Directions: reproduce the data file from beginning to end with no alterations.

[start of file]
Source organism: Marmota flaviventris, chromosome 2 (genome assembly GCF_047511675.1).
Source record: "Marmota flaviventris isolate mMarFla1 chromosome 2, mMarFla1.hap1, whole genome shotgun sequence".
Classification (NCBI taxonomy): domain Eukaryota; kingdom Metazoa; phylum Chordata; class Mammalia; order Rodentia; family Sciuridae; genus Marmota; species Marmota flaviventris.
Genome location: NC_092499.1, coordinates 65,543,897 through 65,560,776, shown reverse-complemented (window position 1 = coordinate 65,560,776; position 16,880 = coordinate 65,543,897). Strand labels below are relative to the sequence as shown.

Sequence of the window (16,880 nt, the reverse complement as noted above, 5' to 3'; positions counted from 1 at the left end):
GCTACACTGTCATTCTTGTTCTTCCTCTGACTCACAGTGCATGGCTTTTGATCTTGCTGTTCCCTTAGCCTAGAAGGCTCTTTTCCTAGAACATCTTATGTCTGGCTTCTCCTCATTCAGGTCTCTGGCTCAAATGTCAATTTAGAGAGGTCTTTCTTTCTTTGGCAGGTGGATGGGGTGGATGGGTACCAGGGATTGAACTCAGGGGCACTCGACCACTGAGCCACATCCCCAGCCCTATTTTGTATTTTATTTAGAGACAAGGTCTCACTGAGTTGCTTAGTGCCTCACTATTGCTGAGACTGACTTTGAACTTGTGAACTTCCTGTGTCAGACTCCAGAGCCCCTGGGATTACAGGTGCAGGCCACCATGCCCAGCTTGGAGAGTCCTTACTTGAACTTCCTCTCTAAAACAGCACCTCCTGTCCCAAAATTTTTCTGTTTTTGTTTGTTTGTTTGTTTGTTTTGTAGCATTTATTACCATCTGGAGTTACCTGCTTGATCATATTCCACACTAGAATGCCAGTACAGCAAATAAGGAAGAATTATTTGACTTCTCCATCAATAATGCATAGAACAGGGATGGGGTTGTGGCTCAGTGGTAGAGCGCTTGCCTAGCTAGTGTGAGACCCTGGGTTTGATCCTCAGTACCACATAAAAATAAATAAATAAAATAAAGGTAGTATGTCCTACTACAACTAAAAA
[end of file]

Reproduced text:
Source organism: Marmota flaviventris, chromosome 2 (genome assembly GCF_047511675.1).
Source record: "Marmota flaviventris isolate mMarFla1 chromosome 2, mMarFla1.hap1, whole genome shotgun sequence".
Classification (NCBI taxonomy): domain Eukaryota; kingdom Metazoa; phylum Chordata; class Mammalia; order Rodentia; family Sciuridae; genus Marmota; species Marmota flaviventris.
Genome location: NC_092499.1, coordinates 65,543,897 through 65,560,776, shown reverse-complemented (window position 1 = coordinate 65,560,776; position 16,880 = coordinate 65,543,897). Strand labels below are relative to the sequence as shown.

Sequence of the window (16,880 nt, the reverse complement as noted above, 5' to 3'; positions counted from 1 at the left end):
GCTACACTGTCATTCTTGTTCTTCCTCTGACTCACAGTGCATGGCTTTTGATCTTGCTGTTCCCTTAGCCTAGAAGGCTCTTTTCCTAGAACATCTTATGTCTGGCTTCTCCTCATTCAGGTCTCTGGCTCAAATGTCAATTTAGAGAGGTCTTTCTTTCTTTGGCAGGTGGATGGGGTGGATGGGTACCAGGGATTGAACTCAGGGGCACTCGACCACTGAGCCACATCCCCAGCCCTATTTTGTATTTTATTTAGAGACAAGGTCTCACTGAGTTGCTTAGTGCCTCACTATTGCTGAGACTGACTTTGAACTTGTGAACTTCCTGTGTCAGACTCCAGAGCCCCTGGGATTACAGGTGCAGGCCACCATGCCCAGCTTGGAGAGTCCTTACTTGAACTTCCTCTCTAAAACAGCACCTCCTGTCCCAAAATTTTTCTGTTTTTGTTTGTTTGTTTGTTTGTTTTGTAGCATTTATTACCATCTGGAGTTACCTGCTTGATCATATTCCACACTAGAATGCCAGTACAGCAAATAAGGAAGAATTATTTGACTTCTCCATCAATAATGCATAGAACAGGGATGGGGTTGTGGCTCAGTGGTAGAGCGCTTGCCTAGCTAGTGTGAGACCCTGGGTTTGATCCTCAGTACCACATAAAAATAAATAAATAAAATAAAGGTAGTATGTCCTACTACAACTAAAAA